Stemming from Greek mythology, Argus was a shepherd with one hundred eyes. It was said that at any given time, at least one eye was always awake.

The purpose of the Argus 682 Project was to design a wireless sensor platform capable of capturing automobile-oriented sensor data and transmitting it wirelessly to a base station for monitoring. While the project was a success, it was by no means a walk in the park. Many different ideas were incorporated as our design process evolved over a period of 10 weeks. Several iterations of software and hardware engineering were required to render a complete system.

The result of our work is captured here.

This site will remain dynamic as our research continues.

Group Members
Nate DistelGPS, Physical Integration
Richard FoutsPower Management
Solomon GibbsSingle Board Computer, GUI Development
Aravind MikkilineniSingle Board Computer, Microcontroller Development
Patrick StemenMCU, Command / Control
Max VilimpocMicrocontroller Dev, Embedded Serial Sensor Daemon, GUI
Michael VolkerdingWiring, Logistics

Bill of Materials / Parts Manifest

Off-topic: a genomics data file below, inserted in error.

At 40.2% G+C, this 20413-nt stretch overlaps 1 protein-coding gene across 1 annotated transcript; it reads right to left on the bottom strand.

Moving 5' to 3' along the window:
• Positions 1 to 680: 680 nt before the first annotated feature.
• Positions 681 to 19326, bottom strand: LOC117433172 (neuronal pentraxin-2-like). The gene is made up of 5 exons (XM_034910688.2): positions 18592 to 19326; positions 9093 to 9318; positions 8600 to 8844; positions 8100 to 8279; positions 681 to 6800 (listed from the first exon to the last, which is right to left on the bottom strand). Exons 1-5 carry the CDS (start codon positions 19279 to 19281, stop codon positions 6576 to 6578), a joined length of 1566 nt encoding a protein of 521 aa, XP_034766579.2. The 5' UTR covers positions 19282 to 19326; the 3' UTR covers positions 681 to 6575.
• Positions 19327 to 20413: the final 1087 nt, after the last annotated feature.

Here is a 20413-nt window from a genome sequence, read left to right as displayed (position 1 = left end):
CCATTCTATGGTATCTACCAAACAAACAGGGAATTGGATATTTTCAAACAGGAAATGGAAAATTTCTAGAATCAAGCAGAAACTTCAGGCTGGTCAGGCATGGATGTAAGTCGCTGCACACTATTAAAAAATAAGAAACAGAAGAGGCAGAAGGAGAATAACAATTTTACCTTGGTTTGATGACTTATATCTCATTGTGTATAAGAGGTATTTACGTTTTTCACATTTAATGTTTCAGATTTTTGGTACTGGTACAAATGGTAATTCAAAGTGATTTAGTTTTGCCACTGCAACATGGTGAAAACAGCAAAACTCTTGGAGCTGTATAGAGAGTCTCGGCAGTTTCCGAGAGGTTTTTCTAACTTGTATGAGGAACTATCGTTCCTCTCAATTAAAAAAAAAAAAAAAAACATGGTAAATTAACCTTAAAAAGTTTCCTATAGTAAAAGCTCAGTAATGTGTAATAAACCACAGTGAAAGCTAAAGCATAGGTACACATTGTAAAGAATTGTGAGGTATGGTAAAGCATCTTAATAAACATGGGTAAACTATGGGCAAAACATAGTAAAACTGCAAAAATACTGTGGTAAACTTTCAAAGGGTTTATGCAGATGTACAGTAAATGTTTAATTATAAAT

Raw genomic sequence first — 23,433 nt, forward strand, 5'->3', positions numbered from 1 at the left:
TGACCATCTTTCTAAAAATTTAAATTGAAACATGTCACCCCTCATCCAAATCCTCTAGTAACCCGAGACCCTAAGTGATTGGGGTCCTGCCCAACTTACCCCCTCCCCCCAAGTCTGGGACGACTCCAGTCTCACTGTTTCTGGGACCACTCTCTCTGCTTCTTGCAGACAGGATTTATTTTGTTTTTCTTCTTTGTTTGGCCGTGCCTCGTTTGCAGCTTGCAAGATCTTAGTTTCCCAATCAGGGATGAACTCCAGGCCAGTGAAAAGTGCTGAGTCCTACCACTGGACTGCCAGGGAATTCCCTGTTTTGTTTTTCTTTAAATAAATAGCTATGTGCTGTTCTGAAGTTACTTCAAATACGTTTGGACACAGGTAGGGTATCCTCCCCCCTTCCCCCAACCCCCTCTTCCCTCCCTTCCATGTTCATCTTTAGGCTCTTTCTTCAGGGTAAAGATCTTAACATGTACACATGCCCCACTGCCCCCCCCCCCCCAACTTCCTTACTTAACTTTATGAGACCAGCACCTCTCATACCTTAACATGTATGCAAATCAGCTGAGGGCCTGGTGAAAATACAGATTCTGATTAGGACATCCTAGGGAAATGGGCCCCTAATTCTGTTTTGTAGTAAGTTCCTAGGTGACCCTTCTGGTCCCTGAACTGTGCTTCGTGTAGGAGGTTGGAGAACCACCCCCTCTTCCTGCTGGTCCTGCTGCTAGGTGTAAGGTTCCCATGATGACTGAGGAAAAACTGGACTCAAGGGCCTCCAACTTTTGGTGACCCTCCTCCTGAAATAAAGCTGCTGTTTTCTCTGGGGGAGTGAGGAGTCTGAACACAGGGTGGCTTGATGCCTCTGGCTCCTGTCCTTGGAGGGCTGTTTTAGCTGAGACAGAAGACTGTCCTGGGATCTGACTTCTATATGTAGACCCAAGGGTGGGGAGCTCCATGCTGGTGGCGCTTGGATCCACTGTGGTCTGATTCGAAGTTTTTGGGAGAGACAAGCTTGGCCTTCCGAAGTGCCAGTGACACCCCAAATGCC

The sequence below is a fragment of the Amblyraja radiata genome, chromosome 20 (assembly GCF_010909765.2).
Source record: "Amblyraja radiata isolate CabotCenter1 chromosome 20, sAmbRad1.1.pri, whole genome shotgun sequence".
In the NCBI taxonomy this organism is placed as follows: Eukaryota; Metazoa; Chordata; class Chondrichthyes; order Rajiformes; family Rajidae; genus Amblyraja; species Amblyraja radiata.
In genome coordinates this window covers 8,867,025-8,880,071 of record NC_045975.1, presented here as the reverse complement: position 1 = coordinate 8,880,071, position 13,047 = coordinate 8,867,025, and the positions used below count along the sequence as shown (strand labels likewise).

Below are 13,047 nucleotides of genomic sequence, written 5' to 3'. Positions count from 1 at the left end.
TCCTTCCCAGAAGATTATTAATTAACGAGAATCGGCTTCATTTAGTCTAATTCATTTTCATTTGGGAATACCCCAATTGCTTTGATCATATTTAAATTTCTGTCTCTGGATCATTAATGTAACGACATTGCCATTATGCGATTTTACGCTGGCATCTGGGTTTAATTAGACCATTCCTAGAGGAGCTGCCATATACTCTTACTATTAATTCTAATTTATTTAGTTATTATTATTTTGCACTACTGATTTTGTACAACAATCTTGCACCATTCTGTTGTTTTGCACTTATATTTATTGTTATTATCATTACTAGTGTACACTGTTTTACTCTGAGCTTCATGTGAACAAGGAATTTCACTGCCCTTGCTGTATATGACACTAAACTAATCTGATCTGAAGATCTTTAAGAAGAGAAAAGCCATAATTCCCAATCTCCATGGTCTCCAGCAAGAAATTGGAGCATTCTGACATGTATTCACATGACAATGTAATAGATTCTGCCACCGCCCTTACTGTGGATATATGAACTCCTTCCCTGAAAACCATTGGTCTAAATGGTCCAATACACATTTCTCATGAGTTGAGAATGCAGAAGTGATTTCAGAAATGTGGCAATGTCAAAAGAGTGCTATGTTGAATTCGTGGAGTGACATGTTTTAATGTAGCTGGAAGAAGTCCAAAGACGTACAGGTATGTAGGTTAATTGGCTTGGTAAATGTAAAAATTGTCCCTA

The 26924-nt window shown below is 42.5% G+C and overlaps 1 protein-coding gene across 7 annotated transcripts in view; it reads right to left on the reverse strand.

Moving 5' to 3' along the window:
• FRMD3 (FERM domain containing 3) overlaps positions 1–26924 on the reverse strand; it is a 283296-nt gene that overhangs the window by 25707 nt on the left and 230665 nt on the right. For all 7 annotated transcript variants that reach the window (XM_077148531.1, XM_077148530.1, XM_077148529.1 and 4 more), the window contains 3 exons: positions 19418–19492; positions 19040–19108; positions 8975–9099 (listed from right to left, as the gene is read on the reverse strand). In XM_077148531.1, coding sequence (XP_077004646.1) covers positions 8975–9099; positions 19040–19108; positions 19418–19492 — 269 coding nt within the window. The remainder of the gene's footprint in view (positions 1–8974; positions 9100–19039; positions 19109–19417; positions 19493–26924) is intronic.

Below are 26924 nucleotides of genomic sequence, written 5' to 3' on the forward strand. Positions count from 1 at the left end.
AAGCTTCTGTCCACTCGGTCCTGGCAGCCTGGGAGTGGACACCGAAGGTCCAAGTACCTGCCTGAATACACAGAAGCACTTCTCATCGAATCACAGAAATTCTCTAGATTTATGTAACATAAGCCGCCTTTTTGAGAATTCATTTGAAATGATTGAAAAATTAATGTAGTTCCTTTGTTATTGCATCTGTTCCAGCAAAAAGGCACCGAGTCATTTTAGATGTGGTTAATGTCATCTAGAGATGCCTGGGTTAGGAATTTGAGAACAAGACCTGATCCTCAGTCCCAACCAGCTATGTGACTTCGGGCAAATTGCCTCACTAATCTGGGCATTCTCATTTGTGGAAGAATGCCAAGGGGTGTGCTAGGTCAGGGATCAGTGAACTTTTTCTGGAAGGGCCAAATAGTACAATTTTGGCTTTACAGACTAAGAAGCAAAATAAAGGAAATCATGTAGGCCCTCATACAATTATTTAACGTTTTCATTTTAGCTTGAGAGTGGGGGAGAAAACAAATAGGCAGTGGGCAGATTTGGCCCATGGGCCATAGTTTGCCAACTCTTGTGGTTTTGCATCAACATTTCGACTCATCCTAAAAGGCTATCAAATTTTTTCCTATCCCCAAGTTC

• 2 x Microchip PIC 16F877 Microcontrollers running at 4MHz
  • 1 x LINX 900MHz HP-II Series Transmitter / Receiver modules, capable of 50Kbps serial transmission
  • 1 x Abacomm 433MHz Transmitter / Receiver modules transmitting at 9600 bps, with serial (TTL) input
  • 2 x National Semiconductor LM34 Temperature Sensors
  • 1 x Analog Devices ADXL202EB +/- 2G Accelerometer
  • Garmin GPS25-LVS GPS Receiver (OEM module)
  • A handful of Maxim MAX233A Serial-TTL ICs (fried one or two of them)

Code Samples
Embedded Serial Sensor Daemon, using Hi-Tech's C Compiler for Microchip PIC

CrossBow wxWindows User Interface

CrossBow was the interface software built by Max Vilimpoc to interpret the data from the sensor module. Data packets were polled across the wireless serial interface, and interpreted piece by piece as specified in the packet format. wxWindows is a cross-platform user interface library written in C++ which is easy to learn and customize as needed.

One of the handy tricks we used to save on compilation time involved the use of a program called serproxy, which takes care of the dirty work needed to poll a PC serial port, and basically reroutes serial port output to a TCP/IP socket, which CrossBow then connected to with simpler polling routines.

Team Reports

EE582 Final Report [pdf]
EE682 Interim Report [pdf] [doc]

Final Presentation Slides

Click here to view our midterm presentation slides (February 05, 2002). Also in [ppt] and [pdf].
Click here to view the slides we created for our final presentation (March 13, 2002).